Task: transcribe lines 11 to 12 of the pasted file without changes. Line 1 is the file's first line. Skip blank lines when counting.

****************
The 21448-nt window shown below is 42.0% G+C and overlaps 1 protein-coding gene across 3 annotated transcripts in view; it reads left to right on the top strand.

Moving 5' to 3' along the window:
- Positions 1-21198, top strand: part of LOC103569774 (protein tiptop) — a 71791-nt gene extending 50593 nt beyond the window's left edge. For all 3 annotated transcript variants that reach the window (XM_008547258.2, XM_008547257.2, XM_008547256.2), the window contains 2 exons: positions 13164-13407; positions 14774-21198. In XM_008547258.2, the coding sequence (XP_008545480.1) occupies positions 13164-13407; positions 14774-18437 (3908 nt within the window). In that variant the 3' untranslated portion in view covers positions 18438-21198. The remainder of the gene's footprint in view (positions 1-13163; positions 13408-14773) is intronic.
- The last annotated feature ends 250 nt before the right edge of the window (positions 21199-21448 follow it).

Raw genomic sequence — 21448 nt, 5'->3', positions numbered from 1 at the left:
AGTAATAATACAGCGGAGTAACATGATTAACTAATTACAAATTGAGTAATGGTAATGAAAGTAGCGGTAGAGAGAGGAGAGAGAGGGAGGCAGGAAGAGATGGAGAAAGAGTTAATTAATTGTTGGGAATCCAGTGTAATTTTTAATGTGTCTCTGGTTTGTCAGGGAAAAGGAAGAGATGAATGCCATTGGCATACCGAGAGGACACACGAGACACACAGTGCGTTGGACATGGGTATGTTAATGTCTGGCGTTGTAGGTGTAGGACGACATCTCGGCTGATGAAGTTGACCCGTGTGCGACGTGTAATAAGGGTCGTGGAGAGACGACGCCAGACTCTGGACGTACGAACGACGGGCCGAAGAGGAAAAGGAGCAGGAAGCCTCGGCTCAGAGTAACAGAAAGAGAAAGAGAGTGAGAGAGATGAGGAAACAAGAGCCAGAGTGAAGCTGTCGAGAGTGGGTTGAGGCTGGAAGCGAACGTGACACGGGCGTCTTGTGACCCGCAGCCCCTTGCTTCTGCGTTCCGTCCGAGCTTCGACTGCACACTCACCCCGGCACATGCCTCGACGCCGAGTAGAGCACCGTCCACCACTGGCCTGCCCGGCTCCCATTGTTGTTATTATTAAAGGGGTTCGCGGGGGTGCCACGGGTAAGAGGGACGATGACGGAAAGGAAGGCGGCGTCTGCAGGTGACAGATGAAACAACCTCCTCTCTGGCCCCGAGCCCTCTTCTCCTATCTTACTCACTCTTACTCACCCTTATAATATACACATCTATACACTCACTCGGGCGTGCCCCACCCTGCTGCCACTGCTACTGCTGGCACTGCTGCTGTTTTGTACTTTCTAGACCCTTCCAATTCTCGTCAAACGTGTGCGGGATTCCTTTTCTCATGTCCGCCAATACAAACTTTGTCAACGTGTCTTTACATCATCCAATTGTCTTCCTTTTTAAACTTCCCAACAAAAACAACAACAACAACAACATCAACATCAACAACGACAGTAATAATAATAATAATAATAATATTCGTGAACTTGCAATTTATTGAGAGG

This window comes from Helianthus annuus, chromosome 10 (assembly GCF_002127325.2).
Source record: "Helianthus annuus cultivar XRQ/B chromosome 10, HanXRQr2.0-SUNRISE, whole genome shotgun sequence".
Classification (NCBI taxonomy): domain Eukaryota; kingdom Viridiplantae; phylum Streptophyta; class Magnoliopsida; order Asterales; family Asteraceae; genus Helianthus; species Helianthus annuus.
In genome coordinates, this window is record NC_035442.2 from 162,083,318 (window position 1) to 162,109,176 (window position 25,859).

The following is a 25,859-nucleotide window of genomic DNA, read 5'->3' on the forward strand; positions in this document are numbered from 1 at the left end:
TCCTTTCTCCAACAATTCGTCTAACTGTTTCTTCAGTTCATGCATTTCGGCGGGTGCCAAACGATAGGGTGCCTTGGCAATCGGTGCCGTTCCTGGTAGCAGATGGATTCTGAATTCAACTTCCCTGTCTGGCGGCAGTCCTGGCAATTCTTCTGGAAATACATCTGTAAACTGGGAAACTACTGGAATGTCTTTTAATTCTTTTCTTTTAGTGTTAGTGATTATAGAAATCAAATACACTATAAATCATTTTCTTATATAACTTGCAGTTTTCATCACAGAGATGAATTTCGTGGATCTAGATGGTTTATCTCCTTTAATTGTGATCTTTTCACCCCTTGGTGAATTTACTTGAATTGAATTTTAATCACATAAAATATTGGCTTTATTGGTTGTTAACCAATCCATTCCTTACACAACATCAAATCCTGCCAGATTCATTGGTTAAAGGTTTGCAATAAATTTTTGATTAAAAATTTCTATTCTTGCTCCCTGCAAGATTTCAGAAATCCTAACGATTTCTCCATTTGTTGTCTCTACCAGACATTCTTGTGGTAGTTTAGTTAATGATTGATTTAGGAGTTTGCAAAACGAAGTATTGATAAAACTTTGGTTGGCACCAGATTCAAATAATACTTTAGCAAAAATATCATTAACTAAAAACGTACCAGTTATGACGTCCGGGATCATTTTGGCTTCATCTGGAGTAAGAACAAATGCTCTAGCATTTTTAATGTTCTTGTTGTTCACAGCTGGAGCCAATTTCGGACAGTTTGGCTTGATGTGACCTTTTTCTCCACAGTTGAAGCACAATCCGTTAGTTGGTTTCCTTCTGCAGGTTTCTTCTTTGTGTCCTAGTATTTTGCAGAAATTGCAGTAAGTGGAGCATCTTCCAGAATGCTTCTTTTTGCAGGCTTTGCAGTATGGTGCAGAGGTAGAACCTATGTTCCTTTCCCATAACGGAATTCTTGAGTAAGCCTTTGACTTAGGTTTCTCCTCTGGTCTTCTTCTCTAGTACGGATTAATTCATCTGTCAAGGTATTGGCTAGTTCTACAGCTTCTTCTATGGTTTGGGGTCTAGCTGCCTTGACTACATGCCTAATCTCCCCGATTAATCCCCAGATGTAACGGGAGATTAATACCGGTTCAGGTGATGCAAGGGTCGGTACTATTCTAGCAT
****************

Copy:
The following is a 25,859-nucleotide window of genomic DNA, read 5'->3' on the forward strand; positions in this document are numbered from 1 at the left end:
TCCTTTCTCCAACAATTCGTCTAACTGTTTCTTCAGTTCATGCATTTCGGCGGGTGCCAAACGATAGGGTGCCTTGGCAATCGGTGCCGTTCCTGGTAGCAGATGGATTCTGAATTCAACTTCCCTGTCTGGCGGCAGTCCTGGCAATTCTTCTGGAAATACATCTGTAAACTGGGAAACTACTGGAATGTCTTTTAATTCTTTTCTTTTAGTGTTAGTGATTATAGAAATCAAATACACTATAAATCATTTTCTTATATAACTTGCAGTTTTCATCACAGAGATGAATTTCGTGGATCTAGATGGTTTATCTCCTTTAATTGTGATCTTTTCACCCCTTGGTGAATTTACTTGAATTGAATTTTAATCACATAAAATATTGGCTTTATTGGTTGTTAACCAATCCATTCCTTACACAACATCAAATCCTGCCAGATTCATTGGTTAAAGGTTTGCAATAAATTTTTGATTAAAAATTTCTATTCTTGCTCCCTGCAAGATTTCAGAAATCCTAACGATTTCTCCATTTGTTGTCTCTACCAGACATTCTTGTGGTAGTTTAGTTAATGATTGATTTAGGAGTTTGCAAAACGAAGTATTGATAAAACTTTGGTTGGCACCAGATTCAAATAATACTTTAGCAAAAATATCATTAACTAAAAACGTACCAGTTATGACGTCCGGGATCATTTTGGCTTCATCTGGAGTAAGAACAAATGCTCTAGCATTTTTAATGTTCTTGTTGTTCACAGCTGGAGCCAATTTCGGACAGTTTGGCTTGATGTGACCTTTTTCTCCACAGTTGAAGCACAATCCGTTAGTTGGTTTCCTTCTGCAGGTTTCTTCTTTGTGTCCTAGTATTTTGCAGAAATTGCAGTAAGTGGAGCATCTTCCAGAATGCTTCTTTTTGCAGGCTTTGCAGTATGGTGCAGAGGTAGAACCTATGTTCCTTTCCCATAACGGAATTCTTGAGTAAGCCTTTGACTTAGGTTTCTCCTCTGGTCTTCTTCTCTAGTACGGATTAATTCATCTGTCAAGGTATTGGCTAGTTCTACAGCTTCTTCTATGGTTTGGGGTCTAGCTGCCTTGACTACATGCCTAATCTCCCCGATTAATCCCCAGATGTAACGGGAGATTAATACCGGTTCAGGTGATGCAAGGGTCGGTACTATTCTAGCAT